At her memorial, I learned of another death; the 27-year old son of a friend’s friend – full of despair he had shot himself.

I have a son near to his age.

Later in the day I received news of another death. A 15-year old boy at a local high school had taken a running jump off a school building during school.

My youngest son, the same age,  has friends at that school.

Still later – the death of Whitney Houston. So famous and loved for singing, “learning to love yourself is the greatest love of all…”

I had to sit and ponder… took several days. Valentine’s Day came and went…

So many people in pain. So many people suffering from loneliness; loss; fear.

Fear or Love. It’s one or the other.

Love is expansive and inclusive; like Auntie.

Fear shuts us down and keeps us stuck.  Makes it near impossible to see the possibility of hope or change. Fear makes it difficult to ask for or accept help. Fear shuts us down and keeps us in the house, ignoring the ringing phone.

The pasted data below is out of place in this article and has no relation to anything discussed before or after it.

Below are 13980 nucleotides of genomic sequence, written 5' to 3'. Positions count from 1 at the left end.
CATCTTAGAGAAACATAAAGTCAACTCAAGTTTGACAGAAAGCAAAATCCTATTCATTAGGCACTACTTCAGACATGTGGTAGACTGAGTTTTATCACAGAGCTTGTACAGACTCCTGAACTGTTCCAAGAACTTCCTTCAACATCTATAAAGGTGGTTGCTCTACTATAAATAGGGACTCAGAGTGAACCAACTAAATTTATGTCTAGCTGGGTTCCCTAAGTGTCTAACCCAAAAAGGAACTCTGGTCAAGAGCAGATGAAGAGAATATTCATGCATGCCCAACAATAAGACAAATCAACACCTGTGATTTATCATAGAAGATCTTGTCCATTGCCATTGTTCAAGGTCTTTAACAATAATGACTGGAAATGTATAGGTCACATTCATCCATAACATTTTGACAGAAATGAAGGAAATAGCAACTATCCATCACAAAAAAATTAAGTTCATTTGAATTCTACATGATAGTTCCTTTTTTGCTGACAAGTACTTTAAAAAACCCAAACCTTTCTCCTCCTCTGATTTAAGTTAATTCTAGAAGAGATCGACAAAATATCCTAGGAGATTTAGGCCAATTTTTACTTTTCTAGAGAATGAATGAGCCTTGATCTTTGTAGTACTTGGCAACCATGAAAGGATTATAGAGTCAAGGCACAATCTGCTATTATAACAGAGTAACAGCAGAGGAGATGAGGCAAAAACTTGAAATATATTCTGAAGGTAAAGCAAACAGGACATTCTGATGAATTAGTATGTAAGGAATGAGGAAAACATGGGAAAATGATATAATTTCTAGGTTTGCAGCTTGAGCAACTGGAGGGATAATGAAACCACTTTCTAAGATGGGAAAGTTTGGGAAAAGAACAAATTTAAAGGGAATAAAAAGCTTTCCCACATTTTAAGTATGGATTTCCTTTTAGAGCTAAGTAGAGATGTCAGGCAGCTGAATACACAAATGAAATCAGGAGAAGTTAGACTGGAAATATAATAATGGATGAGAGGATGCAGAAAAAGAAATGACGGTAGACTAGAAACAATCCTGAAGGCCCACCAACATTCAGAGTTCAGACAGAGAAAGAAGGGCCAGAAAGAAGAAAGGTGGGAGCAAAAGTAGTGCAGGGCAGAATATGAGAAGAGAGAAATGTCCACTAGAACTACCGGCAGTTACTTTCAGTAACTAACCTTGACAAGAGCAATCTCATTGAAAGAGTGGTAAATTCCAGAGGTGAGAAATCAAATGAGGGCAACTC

Fear makes us think we are different from others; that “I’m the only one feeling this way.” Fear compares and we always come up short.

Fear insists we look for something to immediately numb the pain; a drink, a cupcake, a dozen cupcakes, sex, cutting, piercing, a pill, more pills, a gun, a leap.

Fear tells me, “Laura, you have nothing to contribute to this world.”

Love tells me, “Laura, go ahead – press ‘post’.”

Love is not a created day that rolls around once a year. Love is not chocolate and flowers once a year. Love is not finding that special someone that completes you.  Love is not a small Tiffany-blue or Cartier-red box tied up with a bow.

Love is not an external.

Love is an inside job. It begins with loving-kindness for yourself first and then loving-kindness for  everyone dear to you, then everyone around you, then everyone in the world, then every thing in the world.

Loving-kindness is compassion in action.

Loving-kindness sees no separation between you and me or us and them.

I am that – That I am.

I am you. You are me.

You are in pain. I am in pain.

I am love. You are loved.

Not just February 14th, but every day of the year.

Love Is Letting Go

3 Feb

This isn’t what I planned to write for my next post. Who am I kidding? I didn’t have a plan. You know how to make G*d laugh, right? Make a plan.